George Dennehy detail

Episode 006: George Dennehy and his rise to stardom as a guitarist and singer


On today’s show, from our inspiration showcase, some amazing guests: We’ll check in with Commissioner Jim Rothrock from the Virginia department for Aging and Rehabilitative Services on WWRC changing its name and a guest that I have been waiting to interview now for months: George Dennehy the internet sensation known on Twitter as “that armless guy”. George Dennehy, born without arms, now working as a musician and motivational speaker. We’ll hear his amazing story: how he learned to drive using nothing but his feet. And, his rise to stardom as a guitarist and singer against all odds, George Dennehy is living out his dreams.

July 5, 2015

Transcript of Episode six:

Welcome to the VR Workforce Studio. The disability employment podcast from the Wilson Workforce and Rehabilitation Center where we’re showcasing the successes of individuals with disabilities who are either in or preparing to be part of the workforce here in Virginia. Also, celebrate the champions of business and industry that hire individuals with disabilities as well as the vocational rehabilitation professionals who dedicated their lives and careers to creating hope and a path forward to employment so individuals with disabilities can lead more productive lives; enhance our Virginia workforce and move our new Virginia economy forward.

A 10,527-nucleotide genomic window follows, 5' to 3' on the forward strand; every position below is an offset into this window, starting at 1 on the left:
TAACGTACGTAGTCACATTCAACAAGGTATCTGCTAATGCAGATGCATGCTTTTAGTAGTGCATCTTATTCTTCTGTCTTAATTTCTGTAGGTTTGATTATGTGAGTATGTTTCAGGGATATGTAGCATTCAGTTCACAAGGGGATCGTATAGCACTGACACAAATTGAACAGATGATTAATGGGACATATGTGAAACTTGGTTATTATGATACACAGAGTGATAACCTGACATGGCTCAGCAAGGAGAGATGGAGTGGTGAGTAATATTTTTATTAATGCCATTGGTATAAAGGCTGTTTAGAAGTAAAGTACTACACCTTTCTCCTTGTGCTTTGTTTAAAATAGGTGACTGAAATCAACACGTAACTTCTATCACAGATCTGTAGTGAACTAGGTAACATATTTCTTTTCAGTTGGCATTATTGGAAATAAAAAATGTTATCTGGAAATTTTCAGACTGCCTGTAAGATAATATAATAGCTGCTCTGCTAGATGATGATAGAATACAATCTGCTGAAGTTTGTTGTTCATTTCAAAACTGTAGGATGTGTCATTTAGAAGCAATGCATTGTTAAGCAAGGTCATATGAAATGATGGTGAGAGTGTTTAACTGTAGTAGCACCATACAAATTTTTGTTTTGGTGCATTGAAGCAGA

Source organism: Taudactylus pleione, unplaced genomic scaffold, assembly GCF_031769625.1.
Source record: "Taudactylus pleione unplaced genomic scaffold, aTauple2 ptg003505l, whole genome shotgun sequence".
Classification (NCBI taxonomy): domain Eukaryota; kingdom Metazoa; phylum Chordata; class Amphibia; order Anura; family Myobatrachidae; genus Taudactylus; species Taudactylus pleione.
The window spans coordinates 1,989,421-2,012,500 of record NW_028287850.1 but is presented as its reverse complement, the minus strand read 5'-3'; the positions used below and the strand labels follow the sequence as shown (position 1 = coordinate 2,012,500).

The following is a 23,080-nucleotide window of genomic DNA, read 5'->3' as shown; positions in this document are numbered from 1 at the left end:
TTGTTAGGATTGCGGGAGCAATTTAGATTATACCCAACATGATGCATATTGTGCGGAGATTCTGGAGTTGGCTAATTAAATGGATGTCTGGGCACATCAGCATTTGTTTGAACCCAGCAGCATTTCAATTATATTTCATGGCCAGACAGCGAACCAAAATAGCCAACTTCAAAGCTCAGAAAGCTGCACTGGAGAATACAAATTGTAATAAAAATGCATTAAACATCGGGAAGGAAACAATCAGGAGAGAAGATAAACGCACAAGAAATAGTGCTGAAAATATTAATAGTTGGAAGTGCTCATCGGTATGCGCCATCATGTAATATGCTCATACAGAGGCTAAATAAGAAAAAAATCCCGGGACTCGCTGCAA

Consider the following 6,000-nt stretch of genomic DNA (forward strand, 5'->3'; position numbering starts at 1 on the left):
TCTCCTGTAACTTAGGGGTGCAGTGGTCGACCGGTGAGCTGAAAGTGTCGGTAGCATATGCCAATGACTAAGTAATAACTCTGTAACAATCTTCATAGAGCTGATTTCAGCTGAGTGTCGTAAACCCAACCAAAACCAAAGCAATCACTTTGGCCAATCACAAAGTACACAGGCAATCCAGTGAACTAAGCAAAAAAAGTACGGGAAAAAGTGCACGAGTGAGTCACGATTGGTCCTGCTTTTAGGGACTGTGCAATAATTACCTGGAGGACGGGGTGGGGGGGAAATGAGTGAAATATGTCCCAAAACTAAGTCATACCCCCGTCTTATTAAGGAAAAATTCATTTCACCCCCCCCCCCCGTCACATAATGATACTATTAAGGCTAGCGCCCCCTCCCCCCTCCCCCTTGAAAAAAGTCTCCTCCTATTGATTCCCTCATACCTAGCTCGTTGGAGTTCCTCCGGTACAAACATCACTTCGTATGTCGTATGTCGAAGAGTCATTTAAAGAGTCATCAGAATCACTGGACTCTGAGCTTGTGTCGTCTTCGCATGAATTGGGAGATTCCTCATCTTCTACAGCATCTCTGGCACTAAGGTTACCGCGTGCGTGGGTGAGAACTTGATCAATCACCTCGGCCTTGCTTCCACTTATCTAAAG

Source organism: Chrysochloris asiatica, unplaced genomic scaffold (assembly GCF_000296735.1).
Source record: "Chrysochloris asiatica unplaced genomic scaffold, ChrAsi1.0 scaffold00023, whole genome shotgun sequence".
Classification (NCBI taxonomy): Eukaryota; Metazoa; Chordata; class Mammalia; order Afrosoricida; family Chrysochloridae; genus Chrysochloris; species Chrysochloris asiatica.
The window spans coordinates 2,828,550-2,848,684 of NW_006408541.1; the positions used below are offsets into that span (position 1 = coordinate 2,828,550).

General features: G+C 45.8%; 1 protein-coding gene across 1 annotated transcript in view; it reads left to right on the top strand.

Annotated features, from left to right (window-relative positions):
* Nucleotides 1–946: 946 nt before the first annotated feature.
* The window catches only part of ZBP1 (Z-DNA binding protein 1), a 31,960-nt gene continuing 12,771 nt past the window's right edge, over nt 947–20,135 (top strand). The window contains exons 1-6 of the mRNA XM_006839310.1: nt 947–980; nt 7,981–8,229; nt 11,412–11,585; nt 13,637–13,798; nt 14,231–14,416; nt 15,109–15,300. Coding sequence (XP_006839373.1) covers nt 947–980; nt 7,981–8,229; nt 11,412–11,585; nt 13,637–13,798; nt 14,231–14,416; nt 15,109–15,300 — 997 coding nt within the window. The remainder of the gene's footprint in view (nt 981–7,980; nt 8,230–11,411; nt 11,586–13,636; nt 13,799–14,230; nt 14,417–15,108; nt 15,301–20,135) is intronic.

On today’s show, from our inspiration showcase, some amazing guests: We’ll check in with Commissioner Jim Rothrock from the Virginia department for Aging and Rehabilitative Services on WWRC changing its name and a guest that I have been waiting to interview now for months: George Dennehy the internet sensation known on Twitter as “that armless guy”. George Dennehy, born without arms, now working as a musician and motivational speaker. We’ll hear his amazing story: how he learned to drive using nothing but his feet. And, his rise to stardom as a guitarist and singer against all odds, George Dennehy is living out his dreams. Dennehy is living proof that individuals with disabilities can overcome insurmountable odds and soar to unimagined heights when they connect with their passion with the supports they need to enable their dreams. All that and more straight ahead in the VR Workforce Studio.